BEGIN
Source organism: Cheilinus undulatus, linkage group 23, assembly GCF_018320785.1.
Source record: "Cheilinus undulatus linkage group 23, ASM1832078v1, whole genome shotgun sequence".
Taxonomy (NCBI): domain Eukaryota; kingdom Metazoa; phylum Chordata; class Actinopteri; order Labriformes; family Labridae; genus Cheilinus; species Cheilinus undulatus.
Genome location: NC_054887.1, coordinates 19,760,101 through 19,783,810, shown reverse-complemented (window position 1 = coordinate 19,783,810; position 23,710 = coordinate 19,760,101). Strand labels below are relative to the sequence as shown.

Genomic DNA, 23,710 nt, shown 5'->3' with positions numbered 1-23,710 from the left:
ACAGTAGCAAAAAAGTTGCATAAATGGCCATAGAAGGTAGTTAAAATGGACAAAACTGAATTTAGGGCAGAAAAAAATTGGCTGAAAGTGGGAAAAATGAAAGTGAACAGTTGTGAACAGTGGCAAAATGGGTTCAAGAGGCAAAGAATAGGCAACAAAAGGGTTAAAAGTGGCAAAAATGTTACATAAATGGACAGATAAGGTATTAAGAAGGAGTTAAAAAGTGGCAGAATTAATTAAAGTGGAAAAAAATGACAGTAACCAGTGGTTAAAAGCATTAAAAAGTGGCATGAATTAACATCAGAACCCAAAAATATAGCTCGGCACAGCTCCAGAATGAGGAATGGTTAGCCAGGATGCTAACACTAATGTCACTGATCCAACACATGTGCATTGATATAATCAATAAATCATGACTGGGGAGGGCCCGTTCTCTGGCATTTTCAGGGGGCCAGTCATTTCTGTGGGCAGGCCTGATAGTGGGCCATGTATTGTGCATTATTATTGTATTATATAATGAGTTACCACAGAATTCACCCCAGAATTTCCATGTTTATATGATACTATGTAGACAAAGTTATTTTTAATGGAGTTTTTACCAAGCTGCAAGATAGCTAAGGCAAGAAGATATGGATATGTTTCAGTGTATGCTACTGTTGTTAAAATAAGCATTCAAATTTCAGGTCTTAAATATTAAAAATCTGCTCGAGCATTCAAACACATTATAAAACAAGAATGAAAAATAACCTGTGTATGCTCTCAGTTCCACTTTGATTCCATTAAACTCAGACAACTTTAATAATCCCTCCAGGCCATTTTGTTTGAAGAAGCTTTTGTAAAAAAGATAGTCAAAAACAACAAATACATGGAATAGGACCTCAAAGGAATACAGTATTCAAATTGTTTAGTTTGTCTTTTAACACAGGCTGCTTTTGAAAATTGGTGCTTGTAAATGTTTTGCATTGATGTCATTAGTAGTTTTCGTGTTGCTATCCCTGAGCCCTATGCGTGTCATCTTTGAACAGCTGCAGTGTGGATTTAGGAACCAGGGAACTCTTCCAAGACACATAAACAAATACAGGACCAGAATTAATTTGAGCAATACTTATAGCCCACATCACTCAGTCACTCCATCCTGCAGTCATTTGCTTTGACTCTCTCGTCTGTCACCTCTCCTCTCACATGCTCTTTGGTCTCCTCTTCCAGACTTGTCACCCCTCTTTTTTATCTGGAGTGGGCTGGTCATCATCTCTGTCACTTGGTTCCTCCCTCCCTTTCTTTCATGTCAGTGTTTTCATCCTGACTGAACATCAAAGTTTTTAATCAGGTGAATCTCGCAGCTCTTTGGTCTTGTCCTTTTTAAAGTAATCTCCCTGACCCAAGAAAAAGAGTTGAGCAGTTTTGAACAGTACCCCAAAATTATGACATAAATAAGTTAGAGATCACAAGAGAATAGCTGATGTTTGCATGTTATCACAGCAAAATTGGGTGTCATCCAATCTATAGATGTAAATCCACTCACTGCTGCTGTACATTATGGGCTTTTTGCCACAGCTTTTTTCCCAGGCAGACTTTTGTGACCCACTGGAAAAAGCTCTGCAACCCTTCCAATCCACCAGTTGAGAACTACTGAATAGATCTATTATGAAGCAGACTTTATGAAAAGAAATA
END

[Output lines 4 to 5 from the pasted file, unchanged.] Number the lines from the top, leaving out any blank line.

Genome location: NC_054887.1, coordinates 19,760,101 through 19,783,810, shown reverse-complemented (window position 1 = coordinate 19,783,810; position 23,710 = coordinate 19,760,101). Strand labels below are relative to the sequence as shown.

Genomic DNA, 23,710 nt, shown 5'->3' with positions numbered 1-23,710 from the left: